Introduction to Orthodox Judaism
Orthodox Judaism is the type of Judaism which has been practiced for thousands of years. It is the oldest of the three monotheistic religions.
Fundamental beliefs[edit | edit source]
The fundamental beliefs of Orthodox Judaism are listed in the thirteen principles of faith, compiled by the Rambam. According to some authorities, when a Jew does not acknowledge these principles, it may constitute kefirah (heresy). Following is an English translation of the slightly adapted version which is included in most siddurim (prayer books) at the conclusion of shacharis (the morning service).
- I believe with perfect faith that G-d is the Creator and Ruler of all things. He alone has made, does make, and will make all things.
- I believe with perfect faith that G-d is One. There is no unity that is in any way like His. He alone is our G-d He was, He is, and He will be.
- I believe with perfect faith that G-d does not have a body. physical concepts do not apply to Him. There is nothing whatsoever that resembles Him at all.
- I believe with perfect faith that G-d is first and last.
- I believe with perfect faith that it is only proper to pray to G-d. One may not pray to anyone or anything else.
- I believe with perfect faith that all the words of the prophets are true.
- I believe with perfect faith that the prophecy of Moses is absolutely true. He was the chief of all prophets, both before and after Him.
- I believe with perfect faith that the entire Torah that we now have is that which was given to Moses.
- I believe with perfect faith that this Torah will not be changed, and that there will never be another given by G-d.
- I believe with perfect faith that G-d knows all of man's deeds and thoughts. It is thus written (Psalm 33:15), "He has molded every heart together, He understands what each one does."
- I believe with perfect faith that G-d rewards those who keep His commandments, and punishes those who transgress Him.
- I believe with perfect faith in the coming of the Messiah. How long it takes, I will await His coming every day.
- I believe with perfect faith that the dead will be brought back to life when G-d wills it to happen.
Streams[edit | edit source]
Orthodox Judaism is divided into numerous streams. The following is an attempt to clarify this division. Movements within the Orthodox Jewish world are frequently referred to as 'left-wing' or 'right-wing'.
- Modern Orthodox Judaism (also known as Religious Zionist Judaism, National Religious Judaism)
- Left-wing Modern Orthodox Judaism
- Centrist Modern Orthodox Judaism
- Right-wing Modern Orthodox Judaism
- Chareidi Judaism (also known as ultra-Orthodox Judaism, Chareidi Judaism)
- Lithuanian Judaism, commonly referred to as Yeshivish or Litvish
- Chassidic (Hasidic) Judaism, commonly referred to as Chassidish
- Sepharadi Judaism, many Sepharadi (and Temani [Yeminite]) Jews are also affiliated to the Haredi Branch or ultra-Orthodox Judaism.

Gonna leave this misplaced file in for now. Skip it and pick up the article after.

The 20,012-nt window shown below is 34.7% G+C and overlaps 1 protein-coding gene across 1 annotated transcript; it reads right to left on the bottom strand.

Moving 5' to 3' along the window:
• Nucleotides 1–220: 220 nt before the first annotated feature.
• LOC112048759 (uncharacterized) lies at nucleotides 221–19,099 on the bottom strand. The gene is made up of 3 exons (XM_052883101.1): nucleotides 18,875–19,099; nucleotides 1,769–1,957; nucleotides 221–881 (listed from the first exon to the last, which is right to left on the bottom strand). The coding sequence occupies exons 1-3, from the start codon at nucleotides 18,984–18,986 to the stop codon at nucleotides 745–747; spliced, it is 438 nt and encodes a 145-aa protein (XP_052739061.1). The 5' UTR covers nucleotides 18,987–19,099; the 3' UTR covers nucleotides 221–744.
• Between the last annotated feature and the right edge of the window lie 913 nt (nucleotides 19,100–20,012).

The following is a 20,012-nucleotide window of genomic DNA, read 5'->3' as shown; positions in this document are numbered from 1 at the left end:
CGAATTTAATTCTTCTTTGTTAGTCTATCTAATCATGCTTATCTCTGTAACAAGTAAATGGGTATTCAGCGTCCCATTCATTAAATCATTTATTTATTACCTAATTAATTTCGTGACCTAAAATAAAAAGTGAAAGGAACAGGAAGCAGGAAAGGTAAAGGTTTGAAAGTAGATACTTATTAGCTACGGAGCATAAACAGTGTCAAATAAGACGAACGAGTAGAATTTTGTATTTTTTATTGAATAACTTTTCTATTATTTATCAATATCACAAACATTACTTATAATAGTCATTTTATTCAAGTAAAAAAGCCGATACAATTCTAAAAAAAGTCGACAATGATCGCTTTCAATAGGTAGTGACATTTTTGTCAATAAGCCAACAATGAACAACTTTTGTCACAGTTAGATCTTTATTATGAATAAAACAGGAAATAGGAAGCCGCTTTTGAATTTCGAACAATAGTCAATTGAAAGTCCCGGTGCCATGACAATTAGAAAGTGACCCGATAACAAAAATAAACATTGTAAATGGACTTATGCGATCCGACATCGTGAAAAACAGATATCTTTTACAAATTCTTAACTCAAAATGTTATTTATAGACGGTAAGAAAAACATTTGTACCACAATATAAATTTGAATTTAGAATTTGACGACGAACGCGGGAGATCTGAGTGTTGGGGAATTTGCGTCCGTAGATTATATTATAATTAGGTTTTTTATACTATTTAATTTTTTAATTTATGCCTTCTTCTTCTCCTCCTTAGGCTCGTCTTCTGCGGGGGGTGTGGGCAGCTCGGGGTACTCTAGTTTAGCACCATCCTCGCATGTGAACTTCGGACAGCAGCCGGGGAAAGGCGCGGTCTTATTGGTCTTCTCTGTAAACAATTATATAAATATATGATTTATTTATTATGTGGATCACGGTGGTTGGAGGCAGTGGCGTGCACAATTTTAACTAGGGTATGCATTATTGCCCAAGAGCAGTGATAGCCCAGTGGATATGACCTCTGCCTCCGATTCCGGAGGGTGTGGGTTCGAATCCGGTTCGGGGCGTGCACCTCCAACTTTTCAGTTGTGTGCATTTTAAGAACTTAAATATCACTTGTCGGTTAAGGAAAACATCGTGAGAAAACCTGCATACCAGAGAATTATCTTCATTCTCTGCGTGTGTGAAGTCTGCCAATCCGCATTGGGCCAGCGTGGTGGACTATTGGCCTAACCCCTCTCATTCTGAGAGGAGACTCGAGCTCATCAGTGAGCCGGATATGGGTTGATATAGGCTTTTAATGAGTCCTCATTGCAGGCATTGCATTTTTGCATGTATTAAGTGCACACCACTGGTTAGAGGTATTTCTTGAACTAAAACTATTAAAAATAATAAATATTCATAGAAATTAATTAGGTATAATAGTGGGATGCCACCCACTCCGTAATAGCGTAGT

There are many different subcategories, especially regarding Chassidic Judaism, which consists of numerous chassidic groups, led by Rebbes.
Some important differences between Modern Orthodox Judaism (from here on referred to as MOJ) and Chareidi Judaism are the following:
- MOJ believes in combining secular education and Jewish education, while Chareidi Judaism fundamentally rejects secular education, though depending on the specific group of Chareidim, it is usually acknowledged that a certain amount of secular education is necessary in order to be able to earn an income.
- MOJ believes that Jews need not dress in a significantly distinctive way (provided that one's dress is somewhat modest), while Chareidi Judaism places great emphasis on a traditional style of dress.
- MOJ generally equals religious Zionism, while a few Chareidi Judaism oppose especially when Zionism is equated with a ssecular homeland for the Jews.
- Chareidi Judaism places a much stronger emphasis on tradition than MOJ does. For example, all Ashkenazi Chareidim use the Ashkenazi pronunciation of Hebrew, while nearly all Ashkenazi Modern Orthodox Jews have switched to the Sephardic pronunciation (which is used for Modern Hebrew of the State of Israel).
- Chareidi Judaism maintains a much stronger separation of the genders. This separation is different in Chassidic Judaism than in Lithuanian Chareidi Judaism (for example, while in Lithuanian Chareidi girls schools there are male teachers, Chassidic girls schools consider this to be completely forbidden).
- Chareidi Judaism places great emphasis on Chareidi Jews living together in distinct neighborhoods, away from other cultures, which are perceived as threatening Chareidi children.
Despite these differences, Modern Orthodox and Chareidi Jews share the same theological principles of faith (see above) and have no problems joining each other's prayer services (though from the Chareidi side this requires that some requirements, such as the separation between the men's section and women's section, are met according to Halacha as determined by Chareidi poskim, which might not always be the case especially in left-wing Modern Orthodox synagogues).